Hurricane Dorian: 'Bodies are floating' in the Bahamas

Flooding is seen in Marsh Harbour in Abaco Islands in the aftermath of Hurricane Dorian made landfall, Sept. 2, 2019.
Flooding is seen in Marsh Harbour in Abaco Islands in the aftermath of Hurricane Dorian made landfall, Sept. 2, 2019. | Screenshot: YouTube/Bahamas Press

Government sources have confirmed the deaths of at least five people, including a 7-year-old boy, as a result of Hurricane Dorian. But local press is reporting that many more have lost their lives in at least one part of the country known as the Abaco Islands where “bodies are floating.”

The islands are collectively populated by about 17,000 people made up of mostly fishermen and manual laborers and migrants from Haiti, according to The New York Times.

In a place called Marsh Harbour, the Bahamas Press reported Monday that “scores” have died from hurricane-related flooding while showing a picture of the dead being loaded on flatbed trucks.

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“Live scenes today in Marsh Harbour Abaco where Hurricane Dorian moved in with winds of 185mph on Sunday, Sept. 1st. Scores have died as a result of mass flooding,” the publication reported Monday with a video showing extensive flooding.

Reporters from the publication also described the devastation they witnessed in Abaco: "The place is a disaster, no business is operable and bodies are floating around Big Cay. The concern is nobody knows how many people died, and they feel when the water subsides some bodies will be washed out to sea."

Bahamian Prime Minister Hubert Minnis previously announced, according to The Washington Post, that parts of Marsh Harbour, a town of more than 6,000, appeared to be “underwater,” as multiple reports online showed desperate residents seeking shelter from rising floodwaters in damaged homes.

One of those residents was identified as Gertha Joseph, a 34-year-old mother of a 4-month-old who said neighbors tried to swim across the rushing waters to a cluster of houses “but the water just took them.”

“Some people, they didn’t get to make it,” Joseph said before begging people to pray.

“Pray for us, pray for us, me and my baby, everyone who stayed in the apartment building, we stayed right here, please pray for us, pray for Abaco,” she pleaded. “I’m begging you, pray for us.”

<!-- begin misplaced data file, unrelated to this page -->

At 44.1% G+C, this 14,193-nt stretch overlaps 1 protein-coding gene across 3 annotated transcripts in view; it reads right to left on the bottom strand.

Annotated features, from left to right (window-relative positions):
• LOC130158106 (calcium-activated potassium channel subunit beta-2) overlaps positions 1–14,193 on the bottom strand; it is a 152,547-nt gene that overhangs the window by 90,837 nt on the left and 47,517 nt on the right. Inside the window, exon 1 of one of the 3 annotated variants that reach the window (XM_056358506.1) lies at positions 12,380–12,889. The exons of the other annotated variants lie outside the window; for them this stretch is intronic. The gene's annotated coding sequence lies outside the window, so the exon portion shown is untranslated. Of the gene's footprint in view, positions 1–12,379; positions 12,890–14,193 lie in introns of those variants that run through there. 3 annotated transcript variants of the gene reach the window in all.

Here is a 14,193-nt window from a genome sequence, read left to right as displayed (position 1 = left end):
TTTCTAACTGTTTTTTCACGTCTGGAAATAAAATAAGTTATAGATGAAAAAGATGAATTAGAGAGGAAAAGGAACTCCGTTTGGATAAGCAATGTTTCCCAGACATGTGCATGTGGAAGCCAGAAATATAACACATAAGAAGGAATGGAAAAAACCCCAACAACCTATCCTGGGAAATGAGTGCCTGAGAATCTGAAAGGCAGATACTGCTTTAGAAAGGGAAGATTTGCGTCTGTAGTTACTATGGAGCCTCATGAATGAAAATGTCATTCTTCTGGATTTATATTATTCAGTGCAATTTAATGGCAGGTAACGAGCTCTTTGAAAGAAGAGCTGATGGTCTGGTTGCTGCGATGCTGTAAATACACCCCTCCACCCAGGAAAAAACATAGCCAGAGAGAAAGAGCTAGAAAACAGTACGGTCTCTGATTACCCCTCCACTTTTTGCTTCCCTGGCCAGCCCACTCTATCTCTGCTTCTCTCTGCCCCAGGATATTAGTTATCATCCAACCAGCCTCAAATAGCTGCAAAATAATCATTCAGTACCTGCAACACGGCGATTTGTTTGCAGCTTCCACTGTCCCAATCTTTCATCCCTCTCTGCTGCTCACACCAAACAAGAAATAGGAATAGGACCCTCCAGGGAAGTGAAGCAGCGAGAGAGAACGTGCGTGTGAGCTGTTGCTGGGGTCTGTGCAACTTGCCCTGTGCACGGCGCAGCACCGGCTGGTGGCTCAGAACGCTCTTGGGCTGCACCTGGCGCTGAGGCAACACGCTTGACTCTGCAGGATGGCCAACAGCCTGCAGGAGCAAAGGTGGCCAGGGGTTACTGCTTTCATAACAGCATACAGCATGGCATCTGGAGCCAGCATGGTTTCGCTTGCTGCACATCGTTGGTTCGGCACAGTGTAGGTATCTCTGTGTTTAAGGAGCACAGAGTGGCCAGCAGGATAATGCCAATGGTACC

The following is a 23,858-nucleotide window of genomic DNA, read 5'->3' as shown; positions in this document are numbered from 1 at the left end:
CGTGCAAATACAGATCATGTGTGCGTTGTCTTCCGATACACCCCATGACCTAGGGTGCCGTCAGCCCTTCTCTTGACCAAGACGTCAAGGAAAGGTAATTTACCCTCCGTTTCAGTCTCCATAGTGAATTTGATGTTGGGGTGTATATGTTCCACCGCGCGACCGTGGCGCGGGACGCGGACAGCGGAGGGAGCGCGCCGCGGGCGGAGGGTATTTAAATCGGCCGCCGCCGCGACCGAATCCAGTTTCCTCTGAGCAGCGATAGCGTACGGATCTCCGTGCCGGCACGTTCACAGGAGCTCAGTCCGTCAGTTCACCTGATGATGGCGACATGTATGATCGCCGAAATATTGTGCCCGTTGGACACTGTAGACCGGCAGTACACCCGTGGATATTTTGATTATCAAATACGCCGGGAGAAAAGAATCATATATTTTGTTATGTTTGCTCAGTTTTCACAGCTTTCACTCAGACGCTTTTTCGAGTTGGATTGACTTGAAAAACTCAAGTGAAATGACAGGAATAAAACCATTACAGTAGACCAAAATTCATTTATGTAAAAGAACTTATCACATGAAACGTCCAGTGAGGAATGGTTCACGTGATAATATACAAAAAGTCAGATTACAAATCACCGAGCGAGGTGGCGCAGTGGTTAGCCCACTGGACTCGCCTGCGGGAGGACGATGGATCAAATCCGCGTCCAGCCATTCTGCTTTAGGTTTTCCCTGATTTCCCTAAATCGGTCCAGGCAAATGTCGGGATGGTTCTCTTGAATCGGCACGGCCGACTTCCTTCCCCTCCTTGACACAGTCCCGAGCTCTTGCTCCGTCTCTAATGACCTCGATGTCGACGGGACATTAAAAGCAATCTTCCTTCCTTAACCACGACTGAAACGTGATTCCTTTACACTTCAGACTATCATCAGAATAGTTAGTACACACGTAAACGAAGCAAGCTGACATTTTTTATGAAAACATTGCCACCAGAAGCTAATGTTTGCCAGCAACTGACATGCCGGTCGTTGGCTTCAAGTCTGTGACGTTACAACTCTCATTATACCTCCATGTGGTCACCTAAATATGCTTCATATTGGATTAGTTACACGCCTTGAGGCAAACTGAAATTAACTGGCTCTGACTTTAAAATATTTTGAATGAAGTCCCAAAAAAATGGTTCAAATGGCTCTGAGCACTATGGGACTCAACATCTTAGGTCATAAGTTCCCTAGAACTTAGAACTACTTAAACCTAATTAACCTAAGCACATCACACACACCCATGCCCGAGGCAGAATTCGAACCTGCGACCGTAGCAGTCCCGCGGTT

Lachino Mcintosh, the 7-year-old boy who was the first recorded death from Hurricane Dorian, was also in the region when he drowned as his family tried to escape.

His sister is still missing as his grandmother, Ingrid Mcintosh, struggles to deal with the loss of the one person to tell her “I love you” in a very long time.

“All I could say is that my granddaughter called my daughter from Abaco and tell my [other] daughter my grandson dead. That’s it. I don’t know nothing more…I don’t know what really happened,” she said, struggling to keep herself composed in an interview with the local Eyewitness News. “I think they say he drowned.”

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She then explained why his death was so painful for her.

“I just see my grandson just two days ago. My grandson tell me he love me. When he [was going] back to Abaco he turned around and he said ‘grandma, I love you.’ You know what I tell my grandson? I said, ‘It feels so good because I haven’t heard that in a long time from no one,’” she said breaking down.

Thousands of homes have been damaged on the Abaco Islands and the United States Coast Guard is currently conducting rescues in the region, a spokesman told The New York Times Monday.

Elsewhere in the country, local Member of Parliament Iram Lewis, shared video of The Grand Bahama International Airport being overwhelmed by floodwaters from Hurricane Dorian.

"We're getting a lot of distress calls, persons needing rescue, but we cannot get to them right now," Lewis said.

Hurricane Dorian, which made landfall in the Bahamas as a Category 5 storm is just finally beginning to move away from the country as a Category 2 storm. Now with 110 m.p.h winds, the storm is expected to start turning north near Florida’s eastern coast by Wednesday, the National Weather Service said.

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